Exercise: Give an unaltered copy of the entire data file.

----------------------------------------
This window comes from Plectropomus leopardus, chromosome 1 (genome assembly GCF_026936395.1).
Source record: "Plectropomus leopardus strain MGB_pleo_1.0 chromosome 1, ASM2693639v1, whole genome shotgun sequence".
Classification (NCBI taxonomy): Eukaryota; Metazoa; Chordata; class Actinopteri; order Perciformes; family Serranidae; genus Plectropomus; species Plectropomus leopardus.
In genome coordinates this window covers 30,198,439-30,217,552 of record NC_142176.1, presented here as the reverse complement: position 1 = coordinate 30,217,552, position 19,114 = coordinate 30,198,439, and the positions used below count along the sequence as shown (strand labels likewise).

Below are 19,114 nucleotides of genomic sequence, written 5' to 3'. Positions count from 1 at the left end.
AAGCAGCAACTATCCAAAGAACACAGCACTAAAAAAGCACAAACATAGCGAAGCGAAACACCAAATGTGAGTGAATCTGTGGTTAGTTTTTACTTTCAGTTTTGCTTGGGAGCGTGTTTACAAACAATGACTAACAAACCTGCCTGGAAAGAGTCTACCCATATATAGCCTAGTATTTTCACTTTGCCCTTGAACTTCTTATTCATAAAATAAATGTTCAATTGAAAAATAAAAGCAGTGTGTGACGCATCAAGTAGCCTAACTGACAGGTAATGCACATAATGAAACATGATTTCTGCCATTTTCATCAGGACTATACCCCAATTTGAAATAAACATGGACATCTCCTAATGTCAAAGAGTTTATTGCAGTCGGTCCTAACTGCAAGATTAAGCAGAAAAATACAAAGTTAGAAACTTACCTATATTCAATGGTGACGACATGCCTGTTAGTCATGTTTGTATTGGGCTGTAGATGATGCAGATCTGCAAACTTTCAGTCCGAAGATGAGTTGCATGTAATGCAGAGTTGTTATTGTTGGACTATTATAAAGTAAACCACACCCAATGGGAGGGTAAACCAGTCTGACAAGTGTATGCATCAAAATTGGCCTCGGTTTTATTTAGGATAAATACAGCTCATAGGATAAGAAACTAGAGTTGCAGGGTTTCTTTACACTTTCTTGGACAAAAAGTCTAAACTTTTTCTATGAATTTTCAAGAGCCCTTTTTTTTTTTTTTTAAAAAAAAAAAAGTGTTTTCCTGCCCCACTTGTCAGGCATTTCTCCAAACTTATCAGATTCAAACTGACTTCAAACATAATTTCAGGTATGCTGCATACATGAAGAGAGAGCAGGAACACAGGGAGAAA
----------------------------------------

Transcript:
This window comes from Plectropomus leopardus, chromosome 1 (genome assembly GCF_026936395.1).
Source record: "Plectropomus leopardus strain MGB_pleo_1.0 chromosome 1, ASM2693639v1, whole genome shotgun sequence".
Classification (NCBI taxonomy): Eukaryota; Metazoa; Chordata; class Actinopteri; order Perciformes; family Serranidae; genus Plectropomus; species Plectropomus leopardus.
In genome coordinates this window covers 30,198,439-30,217,552 of record NC_142176.1, presented here as the reverse complement: position 1 = coordinate 30,217,552, position 19,114 = coordinate 30,198,439, and the positions used below count along the sequence as shown (strand labels likewise).

Below are 19,114 nucleotides of genomic sequence, written 5' to 3'. Positions count from 1 at the left end.
AAGCAGCAACTATCCAAAGAACACAGCACTAAAAAAGCACAAACATAGCGAAGCGAAACACCAAATGTGAGTGAATCTGTGGTTAGTTTTTACTTTCAGTTTTGCTTGGGAGCGTGTTTACAAACAATGACTAACAAACCTGCCTGGAAAGAGTCTACCCATATATAGCCTAGTATTTTCACTTTGCCCTTGAACTTCTTATTCATAAAATAAATGTTCAATTGAAAAATAAAAGCAGTGTGTGACGCATCAAGTAGCCTAACTGACAGGTAATGCACATAATGAAACATGATTTCTGCCATTTTCATCAGGACTATACCCCAATTTGAAATAAACATGGACATCTCCTAATGTCAAAGAGTTTATTGCAGTCGGTCCTAACTGCAAGATTAAGCAGAAAAATACAAAGTTAGAAACTTACCTATATTCAATGGTGACGACATGCCTGTTAGTCATGTTTGTATTGGGCTGTAGATGATGCAGATCTGCAAACTTTCAGTCCGAAGATGAGTTGCATGTAATGCAGAGTTGTTATTGTTGGACTATTATAAAGTAAACCACACCCAATGGGAGGGTAAACCAGTCTGACAAGTGTATGCATCAAAATTGGCCTCGGTTTTATTTAGGATAAATACAGCTCATAGGATAAGAAACTAGAGTTGCAGGGTTTCTTTACACTTTCTTGGACAAAAAGTCTAAACTTTTTCTATGAATTTTCAAGAGCCCTTTTTTTTTTTTTTTAAAAAAAAAAAAGTGTTTTCCTGCCCCACTTGTCAGGCATTTCTCCAAACTTATCAGATTCAAACTGACTTCAAACATAATTTCAGGTATGCTGCATACATGAAGAGAGAGCAGGAACACAGGGAGAAA